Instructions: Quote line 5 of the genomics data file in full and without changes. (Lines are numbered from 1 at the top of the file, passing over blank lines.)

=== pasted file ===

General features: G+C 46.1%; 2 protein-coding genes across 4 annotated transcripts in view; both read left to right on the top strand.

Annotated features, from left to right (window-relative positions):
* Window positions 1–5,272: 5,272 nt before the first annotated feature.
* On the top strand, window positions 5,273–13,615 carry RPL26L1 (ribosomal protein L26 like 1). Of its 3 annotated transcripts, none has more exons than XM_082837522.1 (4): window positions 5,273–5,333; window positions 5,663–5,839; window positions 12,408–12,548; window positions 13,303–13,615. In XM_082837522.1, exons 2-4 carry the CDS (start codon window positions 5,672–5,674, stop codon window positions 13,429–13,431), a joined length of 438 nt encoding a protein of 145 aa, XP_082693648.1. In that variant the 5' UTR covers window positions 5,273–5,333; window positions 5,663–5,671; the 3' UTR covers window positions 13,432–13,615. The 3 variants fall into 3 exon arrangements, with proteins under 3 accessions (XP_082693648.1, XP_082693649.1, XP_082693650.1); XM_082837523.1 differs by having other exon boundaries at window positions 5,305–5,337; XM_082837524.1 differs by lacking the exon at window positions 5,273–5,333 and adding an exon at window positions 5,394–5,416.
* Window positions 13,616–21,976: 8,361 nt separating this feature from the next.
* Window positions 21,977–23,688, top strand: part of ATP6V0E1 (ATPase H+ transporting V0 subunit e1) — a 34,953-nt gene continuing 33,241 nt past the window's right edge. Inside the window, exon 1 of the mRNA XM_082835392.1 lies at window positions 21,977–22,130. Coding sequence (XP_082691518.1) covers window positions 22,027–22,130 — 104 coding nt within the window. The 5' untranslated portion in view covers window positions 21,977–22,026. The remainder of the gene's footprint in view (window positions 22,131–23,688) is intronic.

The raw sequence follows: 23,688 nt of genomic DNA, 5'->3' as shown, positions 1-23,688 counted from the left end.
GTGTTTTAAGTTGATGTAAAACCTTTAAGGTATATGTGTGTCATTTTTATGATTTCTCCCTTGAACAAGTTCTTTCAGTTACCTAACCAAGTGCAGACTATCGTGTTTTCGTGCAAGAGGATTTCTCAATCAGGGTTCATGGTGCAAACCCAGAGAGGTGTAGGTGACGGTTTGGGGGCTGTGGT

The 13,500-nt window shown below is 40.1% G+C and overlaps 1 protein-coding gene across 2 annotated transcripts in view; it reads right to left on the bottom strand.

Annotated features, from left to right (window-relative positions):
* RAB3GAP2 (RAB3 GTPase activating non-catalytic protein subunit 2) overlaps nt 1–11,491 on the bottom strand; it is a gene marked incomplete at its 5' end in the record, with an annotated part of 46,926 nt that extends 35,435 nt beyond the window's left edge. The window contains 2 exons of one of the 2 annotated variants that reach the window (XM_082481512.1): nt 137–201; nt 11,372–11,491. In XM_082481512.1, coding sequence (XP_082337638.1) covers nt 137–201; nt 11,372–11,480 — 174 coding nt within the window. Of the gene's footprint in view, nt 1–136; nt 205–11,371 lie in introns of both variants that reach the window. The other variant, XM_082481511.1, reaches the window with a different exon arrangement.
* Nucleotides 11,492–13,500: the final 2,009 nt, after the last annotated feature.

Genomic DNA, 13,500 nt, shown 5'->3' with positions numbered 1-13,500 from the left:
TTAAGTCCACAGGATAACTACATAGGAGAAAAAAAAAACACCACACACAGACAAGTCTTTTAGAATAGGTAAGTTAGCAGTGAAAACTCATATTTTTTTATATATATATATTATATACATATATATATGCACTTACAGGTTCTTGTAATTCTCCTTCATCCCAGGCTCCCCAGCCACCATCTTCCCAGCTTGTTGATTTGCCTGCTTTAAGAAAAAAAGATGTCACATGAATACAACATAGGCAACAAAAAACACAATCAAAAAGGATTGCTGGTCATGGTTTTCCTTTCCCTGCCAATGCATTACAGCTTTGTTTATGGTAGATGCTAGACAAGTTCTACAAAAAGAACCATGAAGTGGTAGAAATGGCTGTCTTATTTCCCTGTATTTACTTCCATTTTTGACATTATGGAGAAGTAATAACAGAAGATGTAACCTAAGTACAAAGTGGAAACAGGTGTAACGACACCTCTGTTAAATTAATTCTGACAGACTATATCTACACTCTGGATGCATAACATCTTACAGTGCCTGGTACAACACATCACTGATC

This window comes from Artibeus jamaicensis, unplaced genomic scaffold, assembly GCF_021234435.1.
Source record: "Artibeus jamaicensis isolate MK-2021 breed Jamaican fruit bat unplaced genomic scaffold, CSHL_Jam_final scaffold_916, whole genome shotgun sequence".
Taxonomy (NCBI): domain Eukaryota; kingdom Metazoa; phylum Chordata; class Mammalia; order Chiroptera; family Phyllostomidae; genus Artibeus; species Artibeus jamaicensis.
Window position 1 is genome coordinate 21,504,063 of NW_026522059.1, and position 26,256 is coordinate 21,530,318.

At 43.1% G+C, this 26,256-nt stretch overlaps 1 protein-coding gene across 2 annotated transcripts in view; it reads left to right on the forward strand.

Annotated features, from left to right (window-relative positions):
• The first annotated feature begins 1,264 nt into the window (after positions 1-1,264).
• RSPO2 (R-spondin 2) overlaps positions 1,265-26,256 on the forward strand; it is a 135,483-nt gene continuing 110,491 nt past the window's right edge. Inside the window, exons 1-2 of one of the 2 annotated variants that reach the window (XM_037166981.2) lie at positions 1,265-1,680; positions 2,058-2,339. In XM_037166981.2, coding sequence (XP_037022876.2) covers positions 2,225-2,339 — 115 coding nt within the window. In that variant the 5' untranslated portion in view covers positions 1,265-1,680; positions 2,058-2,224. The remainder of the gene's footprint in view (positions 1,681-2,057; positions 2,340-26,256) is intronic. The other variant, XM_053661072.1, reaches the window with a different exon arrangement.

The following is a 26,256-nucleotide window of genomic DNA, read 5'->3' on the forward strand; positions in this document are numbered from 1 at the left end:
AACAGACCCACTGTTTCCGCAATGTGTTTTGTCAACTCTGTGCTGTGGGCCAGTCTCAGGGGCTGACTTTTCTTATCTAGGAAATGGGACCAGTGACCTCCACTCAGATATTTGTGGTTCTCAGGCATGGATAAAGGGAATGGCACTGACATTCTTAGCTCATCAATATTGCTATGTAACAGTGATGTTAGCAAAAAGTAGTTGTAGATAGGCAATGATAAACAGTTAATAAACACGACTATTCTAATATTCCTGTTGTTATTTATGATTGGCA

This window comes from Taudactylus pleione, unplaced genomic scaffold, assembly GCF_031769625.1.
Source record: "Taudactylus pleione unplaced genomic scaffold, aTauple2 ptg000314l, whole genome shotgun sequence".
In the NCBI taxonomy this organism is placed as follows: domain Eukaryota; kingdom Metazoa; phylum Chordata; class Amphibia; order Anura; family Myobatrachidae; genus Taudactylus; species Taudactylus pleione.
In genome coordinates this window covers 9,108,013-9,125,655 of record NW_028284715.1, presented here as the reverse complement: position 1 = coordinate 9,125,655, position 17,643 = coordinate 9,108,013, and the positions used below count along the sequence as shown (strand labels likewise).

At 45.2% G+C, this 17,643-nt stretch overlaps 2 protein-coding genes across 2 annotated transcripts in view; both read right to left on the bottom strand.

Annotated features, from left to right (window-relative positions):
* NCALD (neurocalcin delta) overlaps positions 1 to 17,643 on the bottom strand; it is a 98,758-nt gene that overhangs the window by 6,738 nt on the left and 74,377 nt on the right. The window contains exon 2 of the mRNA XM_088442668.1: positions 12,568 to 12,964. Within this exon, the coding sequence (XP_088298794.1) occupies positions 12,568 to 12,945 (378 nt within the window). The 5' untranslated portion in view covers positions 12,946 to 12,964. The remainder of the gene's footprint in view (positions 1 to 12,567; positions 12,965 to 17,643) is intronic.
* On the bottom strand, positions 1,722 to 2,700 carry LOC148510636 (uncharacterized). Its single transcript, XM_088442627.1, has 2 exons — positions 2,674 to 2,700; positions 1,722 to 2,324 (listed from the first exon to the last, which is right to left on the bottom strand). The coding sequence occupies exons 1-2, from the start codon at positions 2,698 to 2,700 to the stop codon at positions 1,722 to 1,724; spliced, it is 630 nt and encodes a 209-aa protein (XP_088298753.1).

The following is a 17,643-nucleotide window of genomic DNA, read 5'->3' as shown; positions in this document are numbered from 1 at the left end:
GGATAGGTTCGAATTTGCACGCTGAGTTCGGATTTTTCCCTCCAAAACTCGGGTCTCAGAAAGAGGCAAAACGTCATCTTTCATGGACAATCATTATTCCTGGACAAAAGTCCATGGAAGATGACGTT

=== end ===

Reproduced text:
* Window positions 13,616–21,976: 8,361 nt separating this feature from the next.